ENERGY FROM A BROWN DWARF STAR — (Senate – March 05, 2001)

Mr. DOMENICI. Mr. President, I rise today to congratulate scientists working with the Very Large Array, VLA, astronomical radio observatory near Socorro, New Mexico on detecting energy from a brown dwarf star. For over twenty years, the VLA has provided significant scientific knowledge to astronomers.

Working on a student project, scientists, graduate, and undergraduate students discovered the first sustained radio emission from a brown dwarf star, an object similar to a small star without enough mass to sustain nuclear fusion of hydrogen. Discovered only 5 years ago, brown dwarf stars were considered unable to emit persistent radio emissions. This finding helps astronomers study the link between large, gaseous planets and small stars.

I am proud to support the VLA and the contributions being made to our understanding of the cosmos. I also applaud the work and efforts of the scientists and students involved in making this noteworthy discovery.

I ask that the February 21, 2001, New York Times article entitled, “Surprise in the Heavens as Energy Is Detected in a Brown Dwarf” be printed in the RECORD.

The article follows:

[From The New York Times Wed., Feb. 21, 2001]

Surprise in the Heavens as Energy Is Detected in a Brown Dwarf

(By James Glanz)

A dim, fading object wandering alone through space, something between a large planet and a tiny star, turns out to be roiled by storms several times more powerful than the most energetic flares on the Sun, a team of radio astronomers has found.

The existence of such powerful, stormy radio emissions in this kind of celestial object, a brown dwarf, is highly unexpected and could shed light on the dividing line between stars and planets.

The research had been considered so unpromising that the discovery was made not as part of any large-scale astronomical search but an accidental find in a student project at the Very Large Array a set of raido- telescopes at the National Radio Astronomy Observatory near Socorro, NM.

The students happened to have the array trained on the brown dwarf when it flared. Two senior radio astronomers, Dr. Dale A. Frail of the National Radio Astronomy Observatory and Dr. Shrinivas Kulkarni of the California Institute of Technology, then became involved in follow-up observations, which were led by Edo Berger, a graduate student at Caltech.

The follow-up observations showed that the object’s magnetic fields were extremely weak, another surprise, since flares are normally powered by the energy in magnetic fields.

A paper on the study has been accepted at the journal Nature and was posted Monday and a Web site at the Los Alamos National Laboratory where most astronomers place their new work.

The existence of brown dwarfs, which are cool, dim and difficult to observe, was confirmed only five years ago by a team led by Dr. Kulkarni. Thought to have masses less than 8 percent that of the Sun, their cores never become hot enough to ignite the fusion process that allows ordinary stars to shine for billions of years.

Instead, brown dwarfs gradually cool and fade after they form. Because brown dwarfs have an identity somewhere between that of large, gaseous planets like Jupiter and that of the smallest ordinary stars, astronomers said the new discovery should illuminate the structure of a crucial link between the two better-known classes of astronomical objects.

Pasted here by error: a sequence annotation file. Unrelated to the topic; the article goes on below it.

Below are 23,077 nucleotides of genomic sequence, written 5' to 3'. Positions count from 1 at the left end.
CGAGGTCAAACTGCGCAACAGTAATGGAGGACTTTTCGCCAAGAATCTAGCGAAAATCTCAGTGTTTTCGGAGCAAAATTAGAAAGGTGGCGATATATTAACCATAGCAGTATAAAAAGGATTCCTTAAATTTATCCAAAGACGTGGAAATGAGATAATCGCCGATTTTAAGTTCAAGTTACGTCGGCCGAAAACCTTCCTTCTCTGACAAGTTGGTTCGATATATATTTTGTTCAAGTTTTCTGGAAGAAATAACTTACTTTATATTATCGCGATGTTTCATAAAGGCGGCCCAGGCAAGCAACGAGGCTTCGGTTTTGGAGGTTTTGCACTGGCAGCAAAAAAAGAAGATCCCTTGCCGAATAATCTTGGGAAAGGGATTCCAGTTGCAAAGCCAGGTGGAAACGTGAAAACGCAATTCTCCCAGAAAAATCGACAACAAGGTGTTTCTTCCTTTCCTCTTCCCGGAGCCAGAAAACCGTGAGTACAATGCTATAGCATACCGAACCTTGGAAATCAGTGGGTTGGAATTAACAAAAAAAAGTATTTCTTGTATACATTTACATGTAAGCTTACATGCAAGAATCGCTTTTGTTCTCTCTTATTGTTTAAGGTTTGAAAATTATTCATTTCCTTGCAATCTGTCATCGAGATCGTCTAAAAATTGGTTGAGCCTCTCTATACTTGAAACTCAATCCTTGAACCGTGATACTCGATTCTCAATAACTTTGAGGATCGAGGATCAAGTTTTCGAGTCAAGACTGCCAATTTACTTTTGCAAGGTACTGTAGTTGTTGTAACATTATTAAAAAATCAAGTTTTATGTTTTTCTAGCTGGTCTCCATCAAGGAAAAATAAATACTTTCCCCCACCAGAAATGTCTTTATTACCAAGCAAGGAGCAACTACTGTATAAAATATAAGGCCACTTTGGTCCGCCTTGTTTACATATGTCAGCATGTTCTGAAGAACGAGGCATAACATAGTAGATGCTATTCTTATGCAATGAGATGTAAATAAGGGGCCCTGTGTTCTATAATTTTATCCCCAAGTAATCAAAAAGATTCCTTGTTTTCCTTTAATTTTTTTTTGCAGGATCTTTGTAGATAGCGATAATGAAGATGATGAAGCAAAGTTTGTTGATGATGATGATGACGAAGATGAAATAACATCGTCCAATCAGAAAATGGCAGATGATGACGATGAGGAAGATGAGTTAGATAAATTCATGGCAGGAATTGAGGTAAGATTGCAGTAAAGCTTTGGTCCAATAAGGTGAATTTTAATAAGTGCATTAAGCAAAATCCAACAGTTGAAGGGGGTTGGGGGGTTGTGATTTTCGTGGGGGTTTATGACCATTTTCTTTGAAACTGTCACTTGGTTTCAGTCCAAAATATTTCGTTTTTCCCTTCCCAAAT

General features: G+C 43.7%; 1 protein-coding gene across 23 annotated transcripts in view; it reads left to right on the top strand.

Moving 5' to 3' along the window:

Dr. Adam Burrows, an astrophysicist at the University of Arizona, said energetic particles and waves in the magnetic fields around Jupiter split out radio emissions that could be detected on Earth. But Dr. Burrows said that at the distance of the brown dwarf, more than a dozen light-years into deep space, those emissions could never be picked up.

“That they do see emission from a sister object at such a distance is quite amazing,” he said.

Ordinary stars with relatively low
masses do show energetic flaring, Dr. Burrows said, but their magnetic fields are also much stronger. Flares on the Sun often occur when magnetic fields “reconnect,” or suddenly snap like rubber bands after they break and then splice together in new configurations. So a weak magnetic field would not be expected to create strong flaring.

Another astrophysicist, Dr. Jeffrey Linsky of the University of Colorado, said those apparent mysteries might carry a message about the difference between true stars and brown dwarfs. The cooler cores of brown dwarfs, like a pot of soup on a low flame, might create less turbulence inside the dwarfs, Dr. Linsky said. That relative quiescence might generate weaker magnetic fields–but possibly with conformations, or geometries, that make them more likely to reconnect.

If that is the case, Dr. Linsky said, then perhaps “the geometry is very different in such a way that it produces a few very large flares.”

Dr. Lars Bildsten, an astrophysicist at the Institute for Theoretical Physics at the University of California at Santa Barbara, cautioned that because brown dwarfs were so different from the Sun, it was hard to know what to expect from them. The radio observations were at least consistent with sketchy observations in other bands of the spectrum, Dr. Bildsten said.

Other scientists said they were at a loss to explain the puzzling findings, whose authors include Mr. Berger, Dr. Kulkarni and Dr. Frail as well as about a dozen graduate and undergraduate students from places like Oberlin College in Ohio, Agnes Scott College in Decatur, Ga., and New Mexico State University in Las Cruces.

“This is a pretty amazing result,” said Dr. Jill Knapp, a Princeton astronomer. “There seem to be some quite unexpected things going on with these very cool, low-mass objects.”